The 98th Congress adjourned yesterday after absentee senators were summoned back to Washington aboard Air Force jets and hastily arranged commercial flights to pass an urgently needed debt-ceiling extension rejected in a surprise vote Thursday night.

As an angry, frustrated and embarrassed Republican leadership pulled out all stops to pass the measure, 41 Republicans showed up, and 37 voted to pass the measure. The other four joined all 26 Democrats in the chamber at the time in voting against.

With the bill safely on its way to the White House for President Reagan's signature, the Senate and House adjourned the tumultuous session shortly after 3 p.m.

The Senate laid aside its rule against applause to say farewell to Majority Leader Howard H. Baker Jr. (R-Tenn.), retiring after 18 years. Members gave him a lengthy standing ovation, after having roughed him up only hours earlier on the debt bill.

The measure, already passed by the House, was needed before adjournment because the government ran out of borrowing authority when it hit its legal debt ceiling of $1.573 trillion earlier this month. The bill raises the debt limit to $1.824 trillion, presumably enough to last through next September.

Democrats, chafing under GOP campaign criticism for their support of debt-extending measures, often have withheld votes for debt bills in recent years to force Republicans to take the lead in passing the measures. Democrats normally provide enough votes in the end for passage; this time they did not, and the bill failed, 46 to 14, on its first try.

"It's like playing Russian roulette, and this time the gun went off," a Senate Republican leadership aide said.

Baker, who had hoped to adjourn the Senate late Thursday night after passing the debt measure, quickly recessed the Senate when it failed and set about trying to round up senators who had left for vacations or pre-election campaigning.

With aid from the White House, three Air Force jets were sent to pick up at least four Republican senators: William S. Cohen of Maine, Jeremiah Denton of Alabama, Thad Cochran of Mississippi and John G. Tower of Texas, all of whom voted for the bill. One of the jets stopped for Sen. Charles H. Percy (R-Ill.), but he stayed in Illinois to campaign for reelection.

A dozen or more other Republicans came back by commercial aircraft. Democrats were left to fend for themselves, and 15 of them returned on their own.

"This is the most ridiculous thing I've ever seen," said Sen. James Abdnor (R-S.D.), who made a quick round trip from Sioux Falls wearing the same clothes he left in the previous day because his luggage was waylaid along the line.

But Democrats were enjoying their pound of political flesh.

"For four years, Republicans have always made us pass a debt limit, then they campaign against it," Sen. Daniel Patrick Moynihan (D-N.Y.) said. "Here it's their debt limit. Let them pass it."

"Republicans want to say deficits don't make any difference and then they blast the Democrats when they vote to extend their debt," Sen. Patrick J. Leahy (D-Vt.) said. "You can't have it both ways."

Baker, whose hopes of retiring in relative peace had been dashed by the last-minute surprise, was taking no chances. Before the vote, he won passage of a new adjournment resolution that could have kept Congress in session through next Friday, and he served notice that he wouldn't bring up the bill until he knew he had the votes.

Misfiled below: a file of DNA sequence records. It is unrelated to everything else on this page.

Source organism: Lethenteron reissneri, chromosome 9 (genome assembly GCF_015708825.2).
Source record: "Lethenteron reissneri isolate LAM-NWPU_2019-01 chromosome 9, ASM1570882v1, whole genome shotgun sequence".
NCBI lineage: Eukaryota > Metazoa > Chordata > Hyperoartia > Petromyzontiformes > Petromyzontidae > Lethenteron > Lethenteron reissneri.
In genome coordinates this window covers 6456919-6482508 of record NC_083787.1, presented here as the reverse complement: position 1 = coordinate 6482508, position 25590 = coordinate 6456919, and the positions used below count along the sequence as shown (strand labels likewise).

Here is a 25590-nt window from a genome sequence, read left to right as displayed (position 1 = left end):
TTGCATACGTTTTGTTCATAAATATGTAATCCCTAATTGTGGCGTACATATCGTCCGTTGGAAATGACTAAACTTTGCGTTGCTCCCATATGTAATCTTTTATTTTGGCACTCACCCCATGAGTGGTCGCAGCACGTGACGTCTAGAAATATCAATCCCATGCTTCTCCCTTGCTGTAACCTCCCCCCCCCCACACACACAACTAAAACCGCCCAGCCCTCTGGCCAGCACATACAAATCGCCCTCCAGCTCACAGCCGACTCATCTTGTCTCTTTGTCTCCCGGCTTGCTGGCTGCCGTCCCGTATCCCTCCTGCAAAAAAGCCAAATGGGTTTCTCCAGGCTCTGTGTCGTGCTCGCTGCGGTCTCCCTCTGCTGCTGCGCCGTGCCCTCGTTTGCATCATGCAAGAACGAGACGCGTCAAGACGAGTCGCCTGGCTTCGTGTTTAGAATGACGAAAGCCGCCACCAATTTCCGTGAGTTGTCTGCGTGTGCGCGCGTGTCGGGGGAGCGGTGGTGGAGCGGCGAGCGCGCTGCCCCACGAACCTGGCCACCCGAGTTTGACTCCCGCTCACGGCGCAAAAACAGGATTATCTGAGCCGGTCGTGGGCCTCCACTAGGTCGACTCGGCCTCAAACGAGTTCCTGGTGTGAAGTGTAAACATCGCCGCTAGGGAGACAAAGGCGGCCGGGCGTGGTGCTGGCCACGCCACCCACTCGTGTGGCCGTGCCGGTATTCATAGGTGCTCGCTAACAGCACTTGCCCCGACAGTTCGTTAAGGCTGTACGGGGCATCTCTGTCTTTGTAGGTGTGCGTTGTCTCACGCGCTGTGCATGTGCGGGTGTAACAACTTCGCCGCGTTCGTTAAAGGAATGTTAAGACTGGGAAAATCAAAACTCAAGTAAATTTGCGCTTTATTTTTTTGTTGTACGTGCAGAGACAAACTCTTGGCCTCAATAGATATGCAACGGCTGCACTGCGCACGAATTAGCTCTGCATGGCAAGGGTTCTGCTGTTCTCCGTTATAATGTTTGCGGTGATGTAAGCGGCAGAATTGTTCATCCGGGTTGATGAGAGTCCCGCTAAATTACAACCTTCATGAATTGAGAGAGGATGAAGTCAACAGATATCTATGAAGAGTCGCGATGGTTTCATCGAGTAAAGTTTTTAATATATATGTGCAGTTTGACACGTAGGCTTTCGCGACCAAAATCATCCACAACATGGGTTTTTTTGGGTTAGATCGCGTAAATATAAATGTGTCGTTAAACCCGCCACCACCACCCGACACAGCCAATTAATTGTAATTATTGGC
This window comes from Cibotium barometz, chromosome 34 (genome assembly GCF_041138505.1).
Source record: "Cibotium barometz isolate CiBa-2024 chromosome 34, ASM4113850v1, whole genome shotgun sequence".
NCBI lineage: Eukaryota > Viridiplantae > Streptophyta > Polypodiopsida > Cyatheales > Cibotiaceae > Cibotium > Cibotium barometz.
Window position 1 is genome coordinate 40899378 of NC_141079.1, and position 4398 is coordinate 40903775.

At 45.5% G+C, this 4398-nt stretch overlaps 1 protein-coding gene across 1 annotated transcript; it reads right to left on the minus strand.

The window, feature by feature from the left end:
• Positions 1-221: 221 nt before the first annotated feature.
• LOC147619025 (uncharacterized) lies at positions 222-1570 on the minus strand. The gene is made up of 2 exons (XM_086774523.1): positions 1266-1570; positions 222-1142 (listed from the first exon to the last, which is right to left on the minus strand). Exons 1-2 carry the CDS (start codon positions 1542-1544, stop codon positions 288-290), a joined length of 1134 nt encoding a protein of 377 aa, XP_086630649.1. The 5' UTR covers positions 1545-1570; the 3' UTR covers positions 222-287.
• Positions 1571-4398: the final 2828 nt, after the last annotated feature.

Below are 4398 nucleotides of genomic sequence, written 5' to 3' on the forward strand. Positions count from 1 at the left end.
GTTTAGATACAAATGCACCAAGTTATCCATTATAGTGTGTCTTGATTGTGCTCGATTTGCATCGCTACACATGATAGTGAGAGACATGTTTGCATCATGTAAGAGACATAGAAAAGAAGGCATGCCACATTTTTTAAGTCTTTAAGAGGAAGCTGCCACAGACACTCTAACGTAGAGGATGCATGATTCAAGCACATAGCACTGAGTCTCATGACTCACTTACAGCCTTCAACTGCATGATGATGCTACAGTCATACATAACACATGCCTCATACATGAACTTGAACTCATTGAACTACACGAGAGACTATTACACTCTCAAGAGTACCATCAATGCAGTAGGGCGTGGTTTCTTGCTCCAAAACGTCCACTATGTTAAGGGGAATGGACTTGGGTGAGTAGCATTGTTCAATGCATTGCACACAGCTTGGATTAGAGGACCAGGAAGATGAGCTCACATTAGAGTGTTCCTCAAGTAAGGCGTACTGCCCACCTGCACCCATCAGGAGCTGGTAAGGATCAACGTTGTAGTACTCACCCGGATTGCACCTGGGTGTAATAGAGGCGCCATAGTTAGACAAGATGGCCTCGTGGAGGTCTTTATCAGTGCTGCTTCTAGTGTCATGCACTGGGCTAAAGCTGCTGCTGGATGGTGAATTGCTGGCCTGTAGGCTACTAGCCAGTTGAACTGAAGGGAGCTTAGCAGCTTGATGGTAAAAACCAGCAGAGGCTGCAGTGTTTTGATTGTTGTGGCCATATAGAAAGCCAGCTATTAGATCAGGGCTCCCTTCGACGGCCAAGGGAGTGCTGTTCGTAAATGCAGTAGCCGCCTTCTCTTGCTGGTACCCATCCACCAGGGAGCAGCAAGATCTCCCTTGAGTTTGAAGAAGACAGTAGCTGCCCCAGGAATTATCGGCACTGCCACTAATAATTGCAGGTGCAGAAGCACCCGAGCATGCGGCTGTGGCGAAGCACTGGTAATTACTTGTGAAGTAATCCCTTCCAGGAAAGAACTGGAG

"We're either going to have enough votes that I'm going to win or we ain't gonna have a vote," he said.

In the end, the Democrats succeeded in flushing out the Republicans, if nothing else. Of the 41 Republicans who voted, only four -- Gordon J. Humphrey of New Hampshire, Nancy Landon Kassebaum of Kansas, Robert W. Kasten Jr. of Wisconsin and Don Nickles of Oklahoma -- opposed the debt-ceiling extension.

Sen. Russell B. Long (D-La.), the only Democrat who voted for the bill the previous night, was absent.

For the Republican-controlled Senate, the debt controversy was the last in a series of snarls, ranging from civil rights legislation to a real estate taxation measure, that tied it in knots at the session's end and tarnished the leadership's reputation for efficiency.

Paradoxically, defeat of the debt measure Thursday night meant that the Senate, only hours after belatedly passing legislation that sanctioned hundreds of billions of dollars in government spending, refused to pass legislation to pay the creditors.

After the vote, Baker and Senate Minority Leader Robert C. Byrd (D-W.Va.) made their traditional telephone call to the president to tell him that Congress had finished its business and to ask whether there were any loose ends he wanted tied up.

Both appeared relieved that Reagan had no further suggestions. Asked earlier what he would do if Reagan had any last-minute ideas, Baker said, "We'll reason together."

Earlier, as Democrats and Republicans joined in praising Baker's leadership, he returned the praise, insisting, despite some skepticism in the ranks, that the Senate really does work after all.

At the end, Baker announced in a tone of relief that there would be "no more votes today, no more votes this session and no more votes in my career." Baker, 58, is considering a race for the GOP presidential nomination in 1988.

Also honored were Sen. Jennings Randolph (D-W.Va.), who is retiring at age 82 after 52 years in the House and Senate, and two other retiring senators, Tower and Paul E. Tsongas (D-Mass.).

With threats of a post-election "lame-duck" session removed by Congress' completion of its work this week, the House and Senate will not return until the 99th Congress convenes Jan. 3.